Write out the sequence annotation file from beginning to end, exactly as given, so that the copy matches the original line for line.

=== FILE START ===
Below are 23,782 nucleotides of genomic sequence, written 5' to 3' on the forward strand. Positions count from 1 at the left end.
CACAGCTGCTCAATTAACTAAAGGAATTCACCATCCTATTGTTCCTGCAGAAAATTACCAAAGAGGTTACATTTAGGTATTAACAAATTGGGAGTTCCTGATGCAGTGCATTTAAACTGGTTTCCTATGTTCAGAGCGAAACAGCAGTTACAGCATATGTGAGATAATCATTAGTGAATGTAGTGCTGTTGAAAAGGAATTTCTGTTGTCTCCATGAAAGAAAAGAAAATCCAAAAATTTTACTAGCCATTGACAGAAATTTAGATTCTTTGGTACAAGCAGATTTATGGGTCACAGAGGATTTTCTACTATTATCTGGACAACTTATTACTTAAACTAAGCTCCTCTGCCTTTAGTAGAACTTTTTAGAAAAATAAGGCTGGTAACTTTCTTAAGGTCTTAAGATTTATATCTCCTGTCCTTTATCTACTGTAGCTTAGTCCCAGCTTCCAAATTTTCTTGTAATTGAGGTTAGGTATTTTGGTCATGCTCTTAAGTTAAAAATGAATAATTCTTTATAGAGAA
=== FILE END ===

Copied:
Below are 23,782 nucleotides of genomic sequence, written 5' to 3' on the forward strand. Positions count from 1 at the left end.
CACAGCTGCTCAATTAACTAAAGGAATTCACCATCCTATTGTTCCTGCAGAAAATTACCAAAGAGGTTACATTTAGGTATTAACAAATTGGGAGTTCCTGATGCAGTGCATTTAAACTGGTTTCCTATGTTCAGAGCGAAACAGCAGTTACAGCATATGTGAGATAATCATTAGTGAATGTAGTGCTGTTGAAAAGGAATTTCTGTTGTCTCCATGAAAGAAAAGAAAATCCAAAAATTTTACTAGCCATTGACAGAAATTTAGATTCTTTGGTACAAGCAGATTTATGGGTCACAGAGGATTTTCTACTATTATCTGGACAACTTATTACTTAAACTAAGCTCCTCTGCCTTTAGTAGAACTTTTTAGAAAAATAAGGCTGGTAACTTTCTTAAGGTCTTAAGATTTATATCTCCTGTCCTTTATCTACTGTAGCTTAGTCCCAGCTTCCAAATTTTCTTGTAATTGAGGTTAGGTATTTTGGTCATGCTCTTAAGTTAAAAATGAATAATTCTTTATAGAGAA